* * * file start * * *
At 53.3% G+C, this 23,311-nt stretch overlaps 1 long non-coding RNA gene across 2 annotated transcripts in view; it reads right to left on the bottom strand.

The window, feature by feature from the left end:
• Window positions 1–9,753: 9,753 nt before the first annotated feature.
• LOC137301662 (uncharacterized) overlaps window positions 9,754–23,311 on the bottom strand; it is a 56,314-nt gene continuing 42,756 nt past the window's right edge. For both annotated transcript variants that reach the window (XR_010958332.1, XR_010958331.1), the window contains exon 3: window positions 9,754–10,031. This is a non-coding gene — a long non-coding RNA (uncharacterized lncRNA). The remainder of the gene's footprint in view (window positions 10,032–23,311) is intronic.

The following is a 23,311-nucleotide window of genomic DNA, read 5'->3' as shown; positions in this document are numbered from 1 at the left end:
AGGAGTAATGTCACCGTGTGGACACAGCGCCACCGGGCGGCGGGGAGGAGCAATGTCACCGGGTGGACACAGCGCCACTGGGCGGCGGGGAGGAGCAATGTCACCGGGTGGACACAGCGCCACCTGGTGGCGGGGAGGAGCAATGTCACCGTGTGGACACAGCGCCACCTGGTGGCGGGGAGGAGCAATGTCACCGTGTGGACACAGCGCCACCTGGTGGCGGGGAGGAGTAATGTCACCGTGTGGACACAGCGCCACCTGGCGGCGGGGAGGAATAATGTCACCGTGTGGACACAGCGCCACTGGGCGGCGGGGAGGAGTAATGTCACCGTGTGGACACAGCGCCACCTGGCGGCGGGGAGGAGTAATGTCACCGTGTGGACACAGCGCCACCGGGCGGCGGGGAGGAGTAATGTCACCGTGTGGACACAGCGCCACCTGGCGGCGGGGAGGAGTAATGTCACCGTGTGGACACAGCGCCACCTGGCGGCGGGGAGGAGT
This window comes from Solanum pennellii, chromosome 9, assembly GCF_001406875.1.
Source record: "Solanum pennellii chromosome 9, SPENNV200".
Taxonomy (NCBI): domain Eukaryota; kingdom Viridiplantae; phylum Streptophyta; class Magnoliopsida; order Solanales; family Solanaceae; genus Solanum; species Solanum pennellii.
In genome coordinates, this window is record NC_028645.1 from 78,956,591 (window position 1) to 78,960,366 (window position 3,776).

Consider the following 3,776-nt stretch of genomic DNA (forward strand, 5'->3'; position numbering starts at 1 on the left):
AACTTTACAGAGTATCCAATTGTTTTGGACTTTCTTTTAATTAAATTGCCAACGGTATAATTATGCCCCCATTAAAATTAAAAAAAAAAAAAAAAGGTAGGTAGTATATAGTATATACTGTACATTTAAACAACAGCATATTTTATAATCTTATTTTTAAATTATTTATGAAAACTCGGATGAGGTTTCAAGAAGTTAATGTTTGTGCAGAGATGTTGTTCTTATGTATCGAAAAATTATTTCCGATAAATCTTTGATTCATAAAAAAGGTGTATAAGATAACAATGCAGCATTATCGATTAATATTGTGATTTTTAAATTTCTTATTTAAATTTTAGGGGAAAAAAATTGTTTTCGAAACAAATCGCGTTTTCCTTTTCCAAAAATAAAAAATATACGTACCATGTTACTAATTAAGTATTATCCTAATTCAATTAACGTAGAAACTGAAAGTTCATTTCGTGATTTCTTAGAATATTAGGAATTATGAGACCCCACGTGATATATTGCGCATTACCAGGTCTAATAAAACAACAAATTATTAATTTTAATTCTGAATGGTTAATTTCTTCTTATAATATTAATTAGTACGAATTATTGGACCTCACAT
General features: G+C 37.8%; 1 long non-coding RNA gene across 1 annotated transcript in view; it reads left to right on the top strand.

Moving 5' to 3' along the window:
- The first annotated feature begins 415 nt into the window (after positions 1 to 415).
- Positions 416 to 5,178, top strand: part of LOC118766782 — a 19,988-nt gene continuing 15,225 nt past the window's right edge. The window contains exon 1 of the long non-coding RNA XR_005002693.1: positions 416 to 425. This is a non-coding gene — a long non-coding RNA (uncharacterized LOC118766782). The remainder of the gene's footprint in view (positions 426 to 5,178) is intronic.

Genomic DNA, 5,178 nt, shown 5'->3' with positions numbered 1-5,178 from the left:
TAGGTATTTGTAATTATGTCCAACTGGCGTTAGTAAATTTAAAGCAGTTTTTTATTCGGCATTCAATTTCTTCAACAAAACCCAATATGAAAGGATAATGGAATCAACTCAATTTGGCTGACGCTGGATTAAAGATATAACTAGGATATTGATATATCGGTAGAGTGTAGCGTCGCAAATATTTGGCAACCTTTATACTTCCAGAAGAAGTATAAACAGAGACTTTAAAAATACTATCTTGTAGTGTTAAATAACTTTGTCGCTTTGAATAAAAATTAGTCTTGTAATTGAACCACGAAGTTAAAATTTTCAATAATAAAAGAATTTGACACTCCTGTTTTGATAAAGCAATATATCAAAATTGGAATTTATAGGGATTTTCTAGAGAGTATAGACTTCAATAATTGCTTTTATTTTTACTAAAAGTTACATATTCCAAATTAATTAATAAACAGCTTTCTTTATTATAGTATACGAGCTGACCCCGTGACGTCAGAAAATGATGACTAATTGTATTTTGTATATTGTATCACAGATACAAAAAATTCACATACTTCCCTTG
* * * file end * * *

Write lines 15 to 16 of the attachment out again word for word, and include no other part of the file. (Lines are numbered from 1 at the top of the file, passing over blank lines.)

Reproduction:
- The first annotated feature begins 415 nt into the window (after positions 1 to 415).
- Positions 416 to 5,178, top strand: part of LOC118766782 — a 19,988-nt gene continuing 15,225 nt past the window's right edge. The window contains exon 1 of the long non-coding RNA XR_005002693.1: positions 416 to 425. This is a non-coding gene — a long non-coding RNA (uncharacterized LOC118766782). The remainder of the gene's footprint in view (positions 426 to 5,178) is intronic.